Cosplay is a pretty intense pursuit these days, with individual crafters making costumes to the same standards as entire Hollywood costume departments. Unsurprisingly, that wasn't always the case. In fact, one notorious costume back in the day was made from nothing more than pantyhose and two tubs of peanut butter - and the stench that resulted caused some heavy soul-searching for the early costuming community.
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What could be more intimately a part of you than a work of body art permanently inked into your skin? You probably assume that the tattoo on your body belongs to you. But, in actuality, somebody else might own your tattoo.
Recent lawsuits and events have shown that tattoo artists and companies can have intellectual property rights in tattoos worn by others, including both copyright and trademark rights.
Have you ever wanted to break into the world of cosplay? Or maybe you just want a kickass costume for your next themed party? Even if you've never touched a sewing machine before (let alone power tools or thermoplastics) there's still hope! The first step to getting into cosplay is to remind yourself that everyone has to start somewhere. Eight years ago, I didn't even know how to backstitch on my Elna Elina 40 -- if you're wondering what the hell a 'backstitch' is right now, you're in the right place.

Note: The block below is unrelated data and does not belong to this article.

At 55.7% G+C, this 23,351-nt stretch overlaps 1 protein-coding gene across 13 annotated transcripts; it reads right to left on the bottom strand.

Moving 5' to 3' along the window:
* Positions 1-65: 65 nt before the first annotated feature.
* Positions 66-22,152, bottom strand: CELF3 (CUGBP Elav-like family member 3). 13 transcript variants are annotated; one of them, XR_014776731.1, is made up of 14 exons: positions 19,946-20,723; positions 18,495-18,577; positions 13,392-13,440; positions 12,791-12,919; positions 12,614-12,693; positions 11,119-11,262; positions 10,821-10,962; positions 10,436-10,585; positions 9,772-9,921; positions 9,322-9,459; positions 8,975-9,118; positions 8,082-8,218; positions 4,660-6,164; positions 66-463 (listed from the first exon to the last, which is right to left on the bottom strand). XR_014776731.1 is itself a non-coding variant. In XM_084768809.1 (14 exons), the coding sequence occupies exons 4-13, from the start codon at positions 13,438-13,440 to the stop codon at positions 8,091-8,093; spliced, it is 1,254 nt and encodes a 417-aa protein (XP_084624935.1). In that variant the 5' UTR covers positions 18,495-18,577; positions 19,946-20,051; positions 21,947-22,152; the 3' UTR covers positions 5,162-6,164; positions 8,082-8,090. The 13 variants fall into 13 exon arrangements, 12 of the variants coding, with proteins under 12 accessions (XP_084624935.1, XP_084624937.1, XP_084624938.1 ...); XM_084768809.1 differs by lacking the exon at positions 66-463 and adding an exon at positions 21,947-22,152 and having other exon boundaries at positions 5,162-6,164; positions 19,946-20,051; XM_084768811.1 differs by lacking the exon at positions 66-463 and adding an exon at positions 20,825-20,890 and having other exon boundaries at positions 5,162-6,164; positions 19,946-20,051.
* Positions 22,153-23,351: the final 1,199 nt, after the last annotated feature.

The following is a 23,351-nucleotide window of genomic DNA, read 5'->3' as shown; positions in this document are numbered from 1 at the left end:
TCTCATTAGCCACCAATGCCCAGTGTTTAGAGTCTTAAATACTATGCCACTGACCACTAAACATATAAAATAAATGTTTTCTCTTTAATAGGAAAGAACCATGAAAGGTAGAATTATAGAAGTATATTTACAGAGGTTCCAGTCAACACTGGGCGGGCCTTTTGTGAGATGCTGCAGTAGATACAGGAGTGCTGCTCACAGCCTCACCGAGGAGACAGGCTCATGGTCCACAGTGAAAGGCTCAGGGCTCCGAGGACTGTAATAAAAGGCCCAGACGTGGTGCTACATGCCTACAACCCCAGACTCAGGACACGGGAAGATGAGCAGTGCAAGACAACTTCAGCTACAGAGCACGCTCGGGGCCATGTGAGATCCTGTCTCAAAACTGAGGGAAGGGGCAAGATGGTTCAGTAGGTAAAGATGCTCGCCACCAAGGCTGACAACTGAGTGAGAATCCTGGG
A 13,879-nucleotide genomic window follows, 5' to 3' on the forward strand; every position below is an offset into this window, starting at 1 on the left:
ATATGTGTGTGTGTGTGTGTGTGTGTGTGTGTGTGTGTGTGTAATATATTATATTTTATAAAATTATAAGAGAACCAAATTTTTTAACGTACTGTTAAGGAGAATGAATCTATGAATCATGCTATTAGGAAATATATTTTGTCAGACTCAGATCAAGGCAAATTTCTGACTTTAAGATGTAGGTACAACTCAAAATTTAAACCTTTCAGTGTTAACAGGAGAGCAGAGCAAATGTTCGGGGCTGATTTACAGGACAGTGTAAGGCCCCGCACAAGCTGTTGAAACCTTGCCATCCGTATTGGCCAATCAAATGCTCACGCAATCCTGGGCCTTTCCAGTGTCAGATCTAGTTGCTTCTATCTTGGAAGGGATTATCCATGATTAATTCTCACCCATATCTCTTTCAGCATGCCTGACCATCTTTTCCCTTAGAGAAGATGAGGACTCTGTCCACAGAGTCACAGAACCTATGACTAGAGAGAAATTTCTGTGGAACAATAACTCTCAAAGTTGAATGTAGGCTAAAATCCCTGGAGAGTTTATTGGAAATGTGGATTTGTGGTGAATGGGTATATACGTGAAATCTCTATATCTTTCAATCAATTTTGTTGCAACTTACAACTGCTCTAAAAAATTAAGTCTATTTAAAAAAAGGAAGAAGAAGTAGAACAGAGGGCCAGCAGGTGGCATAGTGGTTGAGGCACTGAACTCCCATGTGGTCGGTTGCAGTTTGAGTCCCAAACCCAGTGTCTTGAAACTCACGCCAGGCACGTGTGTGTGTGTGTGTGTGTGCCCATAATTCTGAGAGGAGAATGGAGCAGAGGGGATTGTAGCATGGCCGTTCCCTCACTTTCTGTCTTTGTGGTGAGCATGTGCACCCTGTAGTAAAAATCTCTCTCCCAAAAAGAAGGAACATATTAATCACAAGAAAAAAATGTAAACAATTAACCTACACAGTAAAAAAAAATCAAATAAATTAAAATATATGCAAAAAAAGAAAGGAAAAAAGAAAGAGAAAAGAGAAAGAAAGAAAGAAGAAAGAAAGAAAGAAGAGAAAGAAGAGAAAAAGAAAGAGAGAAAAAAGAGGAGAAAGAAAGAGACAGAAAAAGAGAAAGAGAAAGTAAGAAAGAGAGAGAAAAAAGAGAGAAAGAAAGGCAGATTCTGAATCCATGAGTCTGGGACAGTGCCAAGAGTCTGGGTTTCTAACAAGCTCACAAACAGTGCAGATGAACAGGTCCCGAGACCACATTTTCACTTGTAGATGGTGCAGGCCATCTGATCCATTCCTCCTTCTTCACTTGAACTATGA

Taking the skills you have in your hobbies and turning them into a profession is no easy task. Some may be happy simply to express themselves for fun and earn a little spare cash, but if you want to take your skills to the next level, the world of cosplay has some helpful tips.
Cosplay has existed as a hobby for decades now -- with most people having 'cosplayed' in some way or another for costumed events or parties. Now that people have started making money from it, cosplay's legal status has been thrown into question as a practice that leans heavily on using various companies' intellectual property.